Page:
As each telescope observed the black hole with the improved technology providing the capability for detailed observations, the collective data and observations from the individual radio telescopes were then synchronized in order to produce a complete image of the black hole.
Dostal commented on the importance of forming an international consortium that collaboratively progressed toward this remarkable scientific achievement.
“The observation of the black hole highlights the critical nature of international collaboration in science,” Dostal said. “The Event Horizon Telescope, which observed it, is actually a consortium of observatories in several countries, among them Chile, Mexico, Spain, France and the United States. Without a cooperative effort, this science isn’t possible.”
Through this global initiative to photograph the supermassive black hole, scientists aimed to answer two questions of whether the photography would be possible and if Albert Einstein accurately predicted the behavior and existence of black holes and their respective event horizons nearly 100 years ago.
The first question was answered in the affirmative with this image, as it showed that the synchronization of data collected from across the globe can help make it possible.
The results of the Event Horizon Telescope also supported Einstein’s theory about the existence of black holes that contain an event horizon, or the point beyond which nothing can escape, and his theory of general relativity, or the prediction that gravitational waves will be generated by massive objects in space.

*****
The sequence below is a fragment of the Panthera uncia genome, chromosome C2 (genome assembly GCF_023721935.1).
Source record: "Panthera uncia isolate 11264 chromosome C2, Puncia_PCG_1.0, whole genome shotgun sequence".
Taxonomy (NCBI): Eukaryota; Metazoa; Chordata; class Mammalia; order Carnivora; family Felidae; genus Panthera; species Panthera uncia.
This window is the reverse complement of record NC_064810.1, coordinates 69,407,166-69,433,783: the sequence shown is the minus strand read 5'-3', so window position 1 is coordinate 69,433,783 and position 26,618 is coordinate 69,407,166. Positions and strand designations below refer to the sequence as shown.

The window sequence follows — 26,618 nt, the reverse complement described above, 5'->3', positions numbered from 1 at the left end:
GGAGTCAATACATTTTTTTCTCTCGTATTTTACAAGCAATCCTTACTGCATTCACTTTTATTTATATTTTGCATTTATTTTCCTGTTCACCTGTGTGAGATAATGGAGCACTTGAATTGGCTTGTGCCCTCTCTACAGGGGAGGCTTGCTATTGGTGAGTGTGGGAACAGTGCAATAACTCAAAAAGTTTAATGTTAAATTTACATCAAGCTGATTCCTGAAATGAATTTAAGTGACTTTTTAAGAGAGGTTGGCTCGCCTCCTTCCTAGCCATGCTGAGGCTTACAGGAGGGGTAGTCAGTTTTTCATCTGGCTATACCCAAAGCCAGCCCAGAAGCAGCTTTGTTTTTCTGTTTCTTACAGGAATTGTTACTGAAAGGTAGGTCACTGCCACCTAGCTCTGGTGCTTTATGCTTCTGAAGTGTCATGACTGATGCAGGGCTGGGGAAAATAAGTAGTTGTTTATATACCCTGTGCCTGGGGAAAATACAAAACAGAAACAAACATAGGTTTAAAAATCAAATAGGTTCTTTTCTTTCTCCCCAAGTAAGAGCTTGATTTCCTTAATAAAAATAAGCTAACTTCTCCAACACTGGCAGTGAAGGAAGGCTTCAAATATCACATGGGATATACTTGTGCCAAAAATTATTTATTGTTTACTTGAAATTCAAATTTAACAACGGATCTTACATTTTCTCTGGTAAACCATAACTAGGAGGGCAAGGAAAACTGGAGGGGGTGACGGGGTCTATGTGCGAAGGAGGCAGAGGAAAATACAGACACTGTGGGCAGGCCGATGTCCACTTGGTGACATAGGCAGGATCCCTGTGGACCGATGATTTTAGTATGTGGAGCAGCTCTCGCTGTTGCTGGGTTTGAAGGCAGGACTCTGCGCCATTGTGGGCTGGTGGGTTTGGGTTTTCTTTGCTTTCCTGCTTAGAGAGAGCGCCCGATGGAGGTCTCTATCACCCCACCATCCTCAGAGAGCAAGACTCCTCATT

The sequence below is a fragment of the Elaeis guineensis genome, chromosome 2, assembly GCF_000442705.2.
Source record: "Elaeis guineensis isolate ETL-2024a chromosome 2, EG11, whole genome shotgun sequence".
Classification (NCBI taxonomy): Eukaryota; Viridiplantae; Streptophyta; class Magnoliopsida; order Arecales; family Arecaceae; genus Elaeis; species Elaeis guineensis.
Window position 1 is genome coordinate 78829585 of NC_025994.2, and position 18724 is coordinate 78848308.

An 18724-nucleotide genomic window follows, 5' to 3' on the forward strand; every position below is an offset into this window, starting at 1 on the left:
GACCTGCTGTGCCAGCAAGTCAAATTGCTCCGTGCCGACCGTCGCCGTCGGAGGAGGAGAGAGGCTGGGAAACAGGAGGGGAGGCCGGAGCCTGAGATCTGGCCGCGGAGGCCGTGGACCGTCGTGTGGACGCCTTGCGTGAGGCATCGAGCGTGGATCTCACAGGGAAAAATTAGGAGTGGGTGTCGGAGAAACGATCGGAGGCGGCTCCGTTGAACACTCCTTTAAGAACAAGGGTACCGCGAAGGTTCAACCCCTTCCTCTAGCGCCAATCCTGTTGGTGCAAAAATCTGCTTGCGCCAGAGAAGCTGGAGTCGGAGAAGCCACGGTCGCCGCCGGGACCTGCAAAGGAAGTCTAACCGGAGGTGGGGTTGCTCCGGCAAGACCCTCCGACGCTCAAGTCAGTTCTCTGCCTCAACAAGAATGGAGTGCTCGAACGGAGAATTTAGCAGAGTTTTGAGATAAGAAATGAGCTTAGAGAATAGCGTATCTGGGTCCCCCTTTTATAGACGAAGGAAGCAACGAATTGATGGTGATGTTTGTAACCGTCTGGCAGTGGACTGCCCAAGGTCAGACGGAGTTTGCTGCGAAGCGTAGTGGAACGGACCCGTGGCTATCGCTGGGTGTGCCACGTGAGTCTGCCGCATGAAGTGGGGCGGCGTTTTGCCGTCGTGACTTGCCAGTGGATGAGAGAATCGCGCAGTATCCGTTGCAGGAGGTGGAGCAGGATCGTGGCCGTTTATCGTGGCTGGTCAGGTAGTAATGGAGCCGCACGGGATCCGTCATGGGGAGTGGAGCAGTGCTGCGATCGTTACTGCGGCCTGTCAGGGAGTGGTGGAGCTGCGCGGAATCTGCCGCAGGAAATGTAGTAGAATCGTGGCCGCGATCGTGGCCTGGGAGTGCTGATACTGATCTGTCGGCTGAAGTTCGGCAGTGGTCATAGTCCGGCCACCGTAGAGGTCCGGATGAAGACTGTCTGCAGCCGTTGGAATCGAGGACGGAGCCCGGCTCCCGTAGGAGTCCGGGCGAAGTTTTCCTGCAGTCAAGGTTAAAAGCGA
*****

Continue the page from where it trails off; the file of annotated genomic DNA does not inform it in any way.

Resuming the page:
Carlson and Anderson explained the impact that this discovery has on the scientific community.
“This is the first direct evidence we have that, as predicted, light cannot escape from inside the event horizon,” Carlson and Anderson said. “There will likely be more detailed observations of this black hole and others in the future, and these can help to distinguish between Einstein’s theory of gravity and competing theories, which predict that black holes do not exist.”
Although this supermassive black hole resides nearly 55 million light-years from Earth at the heart of another galaxy, the successful imagery of what appears to be merely a black blot surrounded by an illuminated halo has extensive implications for human comprehension of the universe and theories regarding its operation.